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. . . ATTEMPTS TO DISCOURAGE `OFF-LABEL' USAGE ARE PRUDENT

THE FOOD AND DRUG Administration is being prudent in regulating the flow of information on unapproved uses of prescription drugs.

Physicians and patients need to rely more on scientific information about drug therapy and less on the incantations of pharmaceutical companies, who have vested interests in the promotion of specific drug products.Staying abreast of new drug developments and new uses for established drugs is a challenge physicians face throughout their careers. It is widely acknowledged that pharmaceutical industry sponsored programs play an important role in informing and updating physicians on drug developments.

Pharmaceutical companies spend millions of dollars on medical symposia, hospital rounds, visiting clinical faculty, round table discussions, journal articles and special supplements and other methods of disseminating information about their products.

Many of the industry-sponsored activities can provide health-care professionals with genuine opportunities for scientific exchange, education and advancing the practice of medicine.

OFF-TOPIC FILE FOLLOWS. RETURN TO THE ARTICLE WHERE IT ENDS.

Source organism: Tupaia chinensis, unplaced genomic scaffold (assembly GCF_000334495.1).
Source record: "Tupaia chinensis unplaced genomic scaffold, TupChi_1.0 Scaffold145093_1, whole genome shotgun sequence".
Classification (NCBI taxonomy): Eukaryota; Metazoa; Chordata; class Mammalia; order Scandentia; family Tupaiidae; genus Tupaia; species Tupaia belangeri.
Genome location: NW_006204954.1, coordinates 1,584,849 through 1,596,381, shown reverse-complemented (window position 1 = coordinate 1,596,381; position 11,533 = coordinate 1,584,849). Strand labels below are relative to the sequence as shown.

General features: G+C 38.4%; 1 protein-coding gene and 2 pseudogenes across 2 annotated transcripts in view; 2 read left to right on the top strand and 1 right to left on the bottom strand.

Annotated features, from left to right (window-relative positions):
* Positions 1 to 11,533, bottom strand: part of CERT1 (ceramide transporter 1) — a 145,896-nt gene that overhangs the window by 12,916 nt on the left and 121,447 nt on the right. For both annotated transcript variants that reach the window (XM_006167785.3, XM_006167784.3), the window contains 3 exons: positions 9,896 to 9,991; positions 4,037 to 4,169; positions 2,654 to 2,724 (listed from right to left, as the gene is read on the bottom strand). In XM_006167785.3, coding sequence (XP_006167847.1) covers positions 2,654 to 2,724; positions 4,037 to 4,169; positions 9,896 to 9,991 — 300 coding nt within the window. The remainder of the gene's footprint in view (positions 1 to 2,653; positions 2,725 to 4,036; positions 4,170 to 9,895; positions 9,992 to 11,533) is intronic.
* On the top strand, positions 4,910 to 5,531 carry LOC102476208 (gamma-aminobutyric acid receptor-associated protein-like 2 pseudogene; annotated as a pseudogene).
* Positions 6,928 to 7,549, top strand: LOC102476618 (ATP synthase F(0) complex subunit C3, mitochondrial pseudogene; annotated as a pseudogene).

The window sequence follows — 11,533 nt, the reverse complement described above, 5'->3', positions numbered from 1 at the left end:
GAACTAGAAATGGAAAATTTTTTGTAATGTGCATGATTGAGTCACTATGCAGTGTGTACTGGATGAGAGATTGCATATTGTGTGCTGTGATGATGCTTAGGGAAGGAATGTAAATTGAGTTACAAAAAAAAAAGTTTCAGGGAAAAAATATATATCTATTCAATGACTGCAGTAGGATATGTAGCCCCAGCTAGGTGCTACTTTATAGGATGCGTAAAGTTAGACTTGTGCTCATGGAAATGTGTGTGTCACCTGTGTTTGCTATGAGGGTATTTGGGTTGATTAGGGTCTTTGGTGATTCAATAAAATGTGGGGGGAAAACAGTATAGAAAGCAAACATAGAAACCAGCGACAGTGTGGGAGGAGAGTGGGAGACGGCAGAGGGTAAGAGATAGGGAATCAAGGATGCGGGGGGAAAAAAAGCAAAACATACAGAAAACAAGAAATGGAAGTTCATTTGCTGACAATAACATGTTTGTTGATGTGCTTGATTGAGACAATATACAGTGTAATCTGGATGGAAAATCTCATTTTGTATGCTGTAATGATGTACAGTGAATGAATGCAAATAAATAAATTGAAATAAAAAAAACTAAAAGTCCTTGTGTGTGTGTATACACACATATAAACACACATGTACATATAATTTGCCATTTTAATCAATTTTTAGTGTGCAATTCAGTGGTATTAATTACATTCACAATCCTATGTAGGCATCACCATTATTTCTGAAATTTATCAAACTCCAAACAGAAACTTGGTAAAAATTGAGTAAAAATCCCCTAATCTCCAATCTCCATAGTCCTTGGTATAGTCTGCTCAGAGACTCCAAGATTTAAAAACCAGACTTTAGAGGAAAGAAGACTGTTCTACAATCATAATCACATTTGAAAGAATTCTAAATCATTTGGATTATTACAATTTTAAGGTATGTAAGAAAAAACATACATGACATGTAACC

These activities can, however, be used also for surreptitious promotion of the sponsor's products, thereby undermining the unbiased exchange of scientific experience, promulgating unsubstantiated therapy, endangering patients and compromising professional ethics.

The FDA does not want to discourage dialogue among scientists and recognizes that educational exchanges among researchers and practitioners regarding pre-approved drugs of off-label uses of approved drugs are essential.

At the same time, the FDA does not want to encourage widespread usage of a drug for which there is insufficient definitive data.

Therefore, the FDA does not permit the pharmaceutical manufacturer to promote a product for indications that do not appear in the package insert. This proscription is meant, at least in part, to encourage the company to fund research, sponsor true educational programs and gather data in support of additional approved uses.

At present, off-label uses account for a substantial amount of prescription drug usage - possibly up to 60 percent, in the opinion of one American Medical Association officer. This has particular relevance for pediatric and oncology prac-tice.

About 80 percent of the more than 2,000 prescription drugs currently on the market in the United States have never been tested for safety or efficacy on children.

The FDA recently issued long-awaited regulations for the pediatric labeling of prescription drugs. Pharmaceutical companies soon will publish information about drug dosages for children without doing full-scale clinical testing if a disease is similar in both children and adults.

Patients should have ready access to potentially life-saving medications, but they also should be protected from the harm of potentially dangerous nostrums and spared the cost of false elixirs.